So who's John Doe?
In Los Angeles financial circles, that was a parlor game played last week, much as Washington insiders have long ruminated about the true identity of "Deep Throat," the man who leaked details about a troubled Nixon White House to reporters Woodward and Bernstein.
In this case, John Doe is an individual who on Aug. 7 filed a lawsuit against Gary Winnick, the Beverly Hills-based financier and founder of the telecommunications giant Global Crossing Ltd.
In the suit, Doe claims that in 1993 he and Winnick were partners, and that Winnick verbally promised him a 15 percent stake in telecommunications enterprises that were then fledgling operations run under Winnick's umbrella company, Pacific Capital Partners.
The suit alleges that the 15 percent stake has been wrongfully denied to Doe.
Winnick had started Pacific Capital in 1985, after splitting off from Drexel Burnham Lambert, the now-defunct securities brokerage, where he was a right-hand man for junk bond king Michael Milken.
Early investors in Pacific Capital were Milken, other Drexel entities, and the Bass family of Texas. Pacific Capital in the 1980s bought junk bonds, and took positions in takeover situations involving public companies.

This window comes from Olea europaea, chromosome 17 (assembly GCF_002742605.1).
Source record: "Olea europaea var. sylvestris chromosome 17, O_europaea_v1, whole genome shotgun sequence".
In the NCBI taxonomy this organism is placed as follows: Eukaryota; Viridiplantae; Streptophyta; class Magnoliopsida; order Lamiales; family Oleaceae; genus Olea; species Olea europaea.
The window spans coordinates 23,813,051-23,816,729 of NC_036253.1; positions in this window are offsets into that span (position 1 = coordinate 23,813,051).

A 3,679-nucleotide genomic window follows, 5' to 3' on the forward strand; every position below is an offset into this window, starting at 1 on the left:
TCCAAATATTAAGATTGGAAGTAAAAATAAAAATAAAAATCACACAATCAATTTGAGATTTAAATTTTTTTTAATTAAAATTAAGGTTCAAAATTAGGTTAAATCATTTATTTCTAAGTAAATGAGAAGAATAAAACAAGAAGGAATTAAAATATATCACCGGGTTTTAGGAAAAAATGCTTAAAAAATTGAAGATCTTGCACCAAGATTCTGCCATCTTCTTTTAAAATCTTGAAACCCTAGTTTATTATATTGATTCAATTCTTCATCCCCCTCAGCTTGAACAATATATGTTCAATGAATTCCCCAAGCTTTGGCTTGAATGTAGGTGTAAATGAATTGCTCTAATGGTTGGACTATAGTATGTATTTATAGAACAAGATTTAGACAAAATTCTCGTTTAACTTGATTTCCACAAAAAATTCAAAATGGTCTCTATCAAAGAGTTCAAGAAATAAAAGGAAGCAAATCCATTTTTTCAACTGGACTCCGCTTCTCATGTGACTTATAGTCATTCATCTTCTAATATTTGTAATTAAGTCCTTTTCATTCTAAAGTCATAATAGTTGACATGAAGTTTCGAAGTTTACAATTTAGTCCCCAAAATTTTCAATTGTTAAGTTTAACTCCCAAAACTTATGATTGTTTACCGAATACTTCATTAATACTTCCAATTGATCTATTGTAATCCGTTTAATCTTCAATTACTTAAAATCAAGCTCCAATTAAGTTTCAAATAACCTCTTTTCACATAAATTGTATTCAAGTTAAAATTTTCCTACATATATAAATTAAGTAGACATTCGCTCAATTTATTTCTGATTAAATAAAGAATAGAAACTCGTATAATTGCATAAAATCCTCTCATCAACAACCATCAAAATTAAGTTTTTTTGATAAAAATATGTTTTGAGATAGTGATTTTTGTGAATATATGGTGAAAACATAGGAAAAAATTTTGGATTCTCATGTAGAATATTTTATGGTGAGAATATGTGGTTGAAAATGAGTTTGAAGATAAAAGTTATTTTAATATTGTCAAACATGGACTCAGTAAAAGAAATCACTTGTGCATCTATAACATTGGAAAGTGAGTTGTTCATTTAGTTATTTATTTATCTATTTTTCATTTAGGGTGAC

After Milken went to prison on insider trading charges in 1990, Pacific Capital invested more widely, at one point owning RB Furniture, the old furnishings chain that has since closed. In the mid-1990s, Winnick told reporters that Milken was no longer involved with Pacific Capital and hadn't been for a while.
In 1993, Winnick's purported promise to John Doe, described in court papers as a handshake agreement, might have been no big deal. But today, Winnick's Global Crossing is worth $24 billion on Wall Street, and is a rapidly growing, publicly traded company with undersea cable and land-based networks girdling the globe. As a result, Winnick is now one of the wealthiest people in Los Angeles.
The suit describes Global Crossing as a successor entity to the Telecommunications Development Corp., in which Doe had the alleged stake.
Winnick's lawyers and public relations spokesmen expressed indignation last week that such a suit was even filed. Marshall Grossman, the high-profile lawyer retained by Winnick to fight the allegations, was reached by telephone in a New York City hotel room and reiterated that he is "outraged" by the suit and confident it would be dismissed by whatever judge handles it in Los Angeles Superior Court.
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